No fault divorce consultation, a step in the right direction?

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In a day and age when it is no longer considered sinful to become divorced, the process of divorcing is a lengthy one that can be dragged out over many years. Getting a divorce can cause stress and anxiety not only to the parties directly involved but the families and children surrounding the relationship.

When a marriage breaks down to a point where it is irretrievable, either party can file a petition for divorce. When filing for divorce it must be based on one of five reasons. These reasons include adultery, unreasonable behaviour, and desertion. The other two reason are based on time separated – If both parties are in agreement to the divorce and have been separated for more than two years and if you have been separated for more than five years and one side of the party does not agree to the divorce.

It has been known that one party may agree to adultery or unreasonable behaviour just to get a quick divorce. However in a recent case challenged in the Supreme Court it was highlighted just how out of date the current Matrimonial Causes Act is.

The case surround that of Mrs Tini Owens and her husband who when their marriage broke down filed for divorce, based on s.1 (2)(b) Matrimonial Causes Act 1973, unreasonable behaviour on the side of her husband. When Mr Owens failed to accept the reason that his wife had based the divorce on, Mrs Owens started court proceedings. Mrs Owens tried to persuade the judge that Mr Owen had acted in such an unreasonable way she was no longer able to live with him. However, the judge dismissed Mrs Owens case describing her reasons as ‘flimsy’.

The case was taken to the Supreme Court where it was heard in front a panel. Lady Hale during the closing statement advised that “I have found this a very troubling case. It is not for us to change the law laid down by Parliament – our role is only to interpret and apply the law that parliament has given to us”[1]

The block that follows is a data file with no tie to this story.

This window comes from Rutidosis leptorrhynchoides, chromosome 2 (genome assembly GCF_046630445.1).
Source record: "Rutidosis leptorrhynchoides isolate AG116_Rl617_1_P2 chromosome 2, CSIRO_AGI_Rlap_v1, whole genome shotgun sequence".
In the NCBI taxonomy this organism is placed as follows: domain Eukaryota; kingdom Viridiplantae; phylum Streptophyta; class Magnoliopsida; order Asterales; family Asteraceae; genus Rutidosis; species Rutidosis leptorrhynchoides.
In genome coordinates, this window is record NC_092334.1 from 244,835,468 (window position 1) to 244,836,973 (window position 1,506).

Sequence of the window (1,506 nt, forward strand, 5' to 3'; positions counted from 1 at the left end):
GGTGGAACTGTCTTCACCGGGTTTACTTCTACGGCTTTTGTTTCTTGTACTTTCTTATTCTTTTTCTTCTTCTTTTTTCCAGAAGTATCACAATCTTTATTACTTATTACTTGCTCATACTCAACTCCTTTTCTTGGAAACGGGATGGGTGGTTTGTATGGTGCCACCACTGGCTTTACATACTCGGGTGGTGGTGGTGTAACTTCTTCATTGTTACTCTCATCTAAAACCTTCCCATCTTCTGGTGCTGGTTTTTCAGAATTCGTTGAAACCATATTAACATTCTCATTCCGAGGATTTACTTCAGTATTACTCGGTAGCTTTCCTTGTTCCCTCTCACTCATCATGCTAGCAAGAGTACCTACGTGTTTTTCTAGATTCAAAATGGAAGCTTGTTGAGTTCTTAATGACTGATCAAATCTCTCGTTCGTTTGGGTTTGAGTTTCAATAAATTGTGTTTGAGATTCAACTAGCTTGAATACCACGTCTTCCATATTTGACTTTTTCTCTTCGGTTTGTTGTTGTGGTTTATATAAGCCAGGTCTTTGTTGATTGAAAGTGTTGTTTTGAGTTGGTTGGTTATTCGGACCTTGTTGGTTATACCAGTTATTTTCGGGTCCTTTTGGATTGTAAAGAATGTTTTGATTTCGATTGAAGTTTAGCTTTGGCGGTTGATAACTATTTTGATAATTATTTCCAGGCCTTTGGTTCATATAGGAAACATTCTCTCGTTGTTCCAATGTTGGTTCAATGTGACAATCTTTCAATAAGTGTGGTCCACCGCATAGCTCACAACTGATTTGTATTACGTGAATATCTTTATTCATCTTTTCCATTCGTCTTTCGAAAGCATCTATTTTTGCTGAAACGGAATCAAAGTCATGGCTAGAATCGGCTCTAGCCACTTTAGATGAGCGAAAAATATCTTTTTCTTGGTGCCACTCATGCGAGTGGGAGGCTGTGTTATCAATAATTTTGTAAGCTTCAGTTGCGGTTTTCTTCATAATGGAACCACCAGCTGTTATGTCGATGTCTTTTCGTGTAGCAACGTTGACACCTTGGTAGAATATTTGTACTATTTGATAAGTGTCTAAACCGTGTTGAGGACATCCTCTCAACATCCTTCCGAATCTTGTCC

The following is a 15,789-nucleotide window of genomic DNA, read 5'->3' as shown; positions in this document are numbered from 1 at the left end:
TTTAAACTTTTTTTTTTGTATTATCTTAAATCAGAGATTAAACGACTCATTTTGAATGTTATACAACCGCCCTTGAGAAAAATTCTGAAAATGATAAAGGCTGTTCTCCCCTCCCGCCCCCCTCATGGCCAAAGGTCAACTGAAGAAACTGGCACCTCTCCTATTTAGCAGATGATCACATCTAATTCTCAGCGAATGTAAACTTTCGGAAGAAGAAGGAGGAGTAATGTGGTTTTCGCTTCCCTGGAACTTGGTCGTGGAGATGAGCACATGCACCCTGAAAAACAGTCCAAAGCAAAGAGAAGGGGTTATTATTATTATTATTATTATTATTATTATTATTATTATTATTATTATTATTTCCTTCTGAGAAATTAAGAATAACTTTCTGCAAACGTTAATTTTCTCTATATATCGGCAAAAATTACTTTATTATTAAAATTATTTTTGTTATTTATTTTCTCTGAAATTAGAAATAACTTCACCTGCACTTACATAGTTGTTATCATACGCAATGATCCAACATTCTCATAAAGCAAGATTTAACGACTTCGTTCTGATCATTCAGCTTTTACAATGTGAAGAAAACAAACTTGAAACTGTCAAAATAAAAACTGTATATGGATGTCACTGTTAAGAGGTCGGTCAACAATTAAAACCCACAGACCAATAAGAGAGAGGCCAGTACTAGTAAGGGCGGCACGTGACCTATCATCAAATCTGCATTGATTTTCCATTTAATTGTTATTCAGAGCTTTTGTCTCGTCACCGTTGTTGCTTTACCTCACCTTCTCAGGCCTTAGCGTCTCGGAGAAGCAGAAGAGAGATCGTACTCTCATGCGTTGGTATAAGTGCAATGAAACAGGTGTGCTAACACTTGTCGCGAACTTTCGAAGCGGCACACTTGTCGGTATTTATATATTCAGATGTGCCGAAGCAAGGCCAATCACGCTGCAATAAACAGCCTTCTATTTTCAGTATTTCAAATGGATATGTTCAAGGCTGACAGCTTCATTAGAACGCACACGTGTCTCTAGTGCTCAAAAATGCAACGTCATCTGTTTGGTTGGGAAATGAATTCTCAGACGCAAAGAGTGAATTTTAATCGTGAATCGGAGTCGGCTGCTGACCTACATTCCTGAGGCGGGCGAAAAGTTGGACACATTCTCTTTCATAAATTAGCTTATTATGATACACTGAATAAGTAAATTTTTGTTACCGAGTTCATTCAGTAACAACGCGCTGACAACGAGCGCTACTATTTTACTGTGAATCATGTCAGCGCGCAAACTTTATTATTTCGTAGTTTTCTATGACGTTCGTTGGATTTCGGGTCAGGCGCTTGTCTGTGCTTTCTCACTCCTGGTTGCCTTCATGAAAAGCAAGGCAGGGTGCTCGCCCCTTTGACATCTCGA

The case was just of a long discussion which set the wheels in motion for a consultation for a change in the law surrounding fault based divorce. The consultation must be carefully considered as the law should not be changed so much as that divorce is no longer given a second thought as something which can be done in the heat of the moment.

The consultation has looked at the implications should it remove the requirement to prove one of the facts of divorce and its outcome showed that of positivity. Mainly situations surrounding domestic abuse situations where it is the norm for fear of repercussion a divorce is not filed for. The consultation showed it will be much easier for people to escape their abuser without the fear of showcasing the abuse.

The other point that the consultation looked at is the implications to families and children should the current law stay as it is. If the requirement to prove one of the five facts is removed it will mean less conflict between the parties meaning a less stressful home environment, something that the government and ministers are keen to implement. Before the consultation it was obvious to health officials that the difficulties surrounding divorce impacted on the children more than it ever should.

The consultation was finally brought to an end on the 10th December and it is now a waiting game to see if, when and how the new law will be implemented.

The consultation and its results have been greatly backed by the Law society. Their response to the consultation can be found here – https://www.lawsociety.org.uk/policy-campaigns/consultation-responses/reforming-the-legal-requirements-for-divorce/


[1] https://www.supremecourt.uk/cases/docs/uksc-2017-0077-judgment.pdf at Paragraph 47.

Written by Victoria-Jayne Scholes LLB (Hons)

1 Comment
  1. Scitobor 7 days ago

    Although I am an OU student, the degree I am studying is not law, but computing. However, I am a former practising solicitor.
    The Family Law Act 1996 was enacted whilst I was in practice. Part 2 of the Act introduced the ‘no fault’ divorce framework. We practitioners were looking forward to the implementation of the Act, but it never came. Why?
    I do not know all of the answer but the consultation document summarizes the arguments against no fault as “….that the institution of marriage should be supported; the risk of the divorce rate increasing if it is perceived to be easier to get a divorce; and the negative impact of family breakdown”
    However, these arguments are not new and had been made whilst the 1996 Act was making its way through Parliament. In the end, the willingness to make changes boils down to the value systems of the people in crucial positions of power.
    I haven’t seen any evidence that difficult divorce law deters people from ending a marriage but if there was, so what? Talk to any Family Lawyer and most of them will tell you that fault-bases divorce law is archaic and works against efforts to bring about a marriage settlement which enables the parties to move on.
    This is one area of law that has failed, for too long, to meet society where it is. Lets hope this failure is be brought to an end soon.

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